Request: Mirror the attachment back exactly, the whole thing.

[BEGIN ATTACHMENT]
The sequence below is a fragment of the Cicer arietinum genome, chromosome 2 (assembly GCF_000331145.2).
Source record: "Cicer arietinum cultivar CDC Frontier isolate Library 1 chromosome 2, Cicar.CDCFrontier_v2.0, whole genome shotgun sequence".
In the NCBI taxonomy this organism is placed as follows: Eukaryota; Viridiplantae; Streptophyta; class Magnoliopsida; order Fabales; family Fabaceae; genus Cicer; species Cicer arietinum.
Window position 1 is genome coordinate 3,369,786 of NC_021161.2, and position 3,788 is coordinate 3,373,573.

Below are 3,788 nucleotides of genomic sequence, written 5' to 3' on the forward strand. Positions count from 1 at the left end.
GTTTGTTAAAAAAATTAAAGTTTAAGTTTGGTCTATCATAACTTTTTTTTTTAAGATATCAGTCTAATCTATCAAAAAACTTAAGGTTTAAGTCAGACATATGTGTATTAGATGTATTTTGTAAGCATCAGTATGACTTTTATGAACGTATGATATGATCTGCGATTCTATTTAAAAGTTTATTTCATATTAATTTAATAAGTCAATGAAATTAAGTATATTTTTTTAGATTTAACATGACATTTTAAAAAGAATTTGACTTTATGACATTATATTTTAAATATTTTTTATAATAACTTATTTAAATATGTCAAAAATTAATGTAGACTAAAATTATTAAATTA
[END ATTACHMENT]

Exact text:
The sequence below is a fragment of the Cicer arietinum genome, chromosome 2 (assembly GCF_000331145.2).
Source record: "Cicer arietinum cultivar CDC Frontier isolate Library 1 chromosome 2, Cicar.CDCFrontier_v2.0, whole genome shotgun sequence".
In the NCBI taxonomy this organism is placed as follows: Eukaryota; Viridiplantae; Streptophyta; class Magnoliopsida; order Fabales; family Fabaceae; genus Cicer; species Cicer arietinum.
Window position 1 is genome coordinate 3,369,786 of NC_021161.2, and position 3,788 is coordinate 3,373,573.

Below are 3,788 nucleotides of genomic sequence, written 5' to 3' on the forward strand. Positions count from 1 at the left end.
GTTTGTTAAAAAAATTAAAGTTTAAGTTTGGTCTATCATAACTTTTTTTTTTAAGATATCAGTCTAATCTATCAAAAAACTTAAGGTTTAAGTCAGACATATGTGTATTAGATGTATTTTGTAAGCATCAGTATGACTTTTATGAACGTATGATATGATCTGCGATTCTATTTAAAAGTTTATTTCATATTAATTTAATAAGTCAATGAAATTAAGTATATTTTTTTAGATTTAACATGACATTTTAAAAAGAATTTGACTTTATGACATTATATTTTAAATATTTTTTATAATAACTTATTTAAATATGTCAAAAATTAATGTAGACTAAAATTATTAAATTA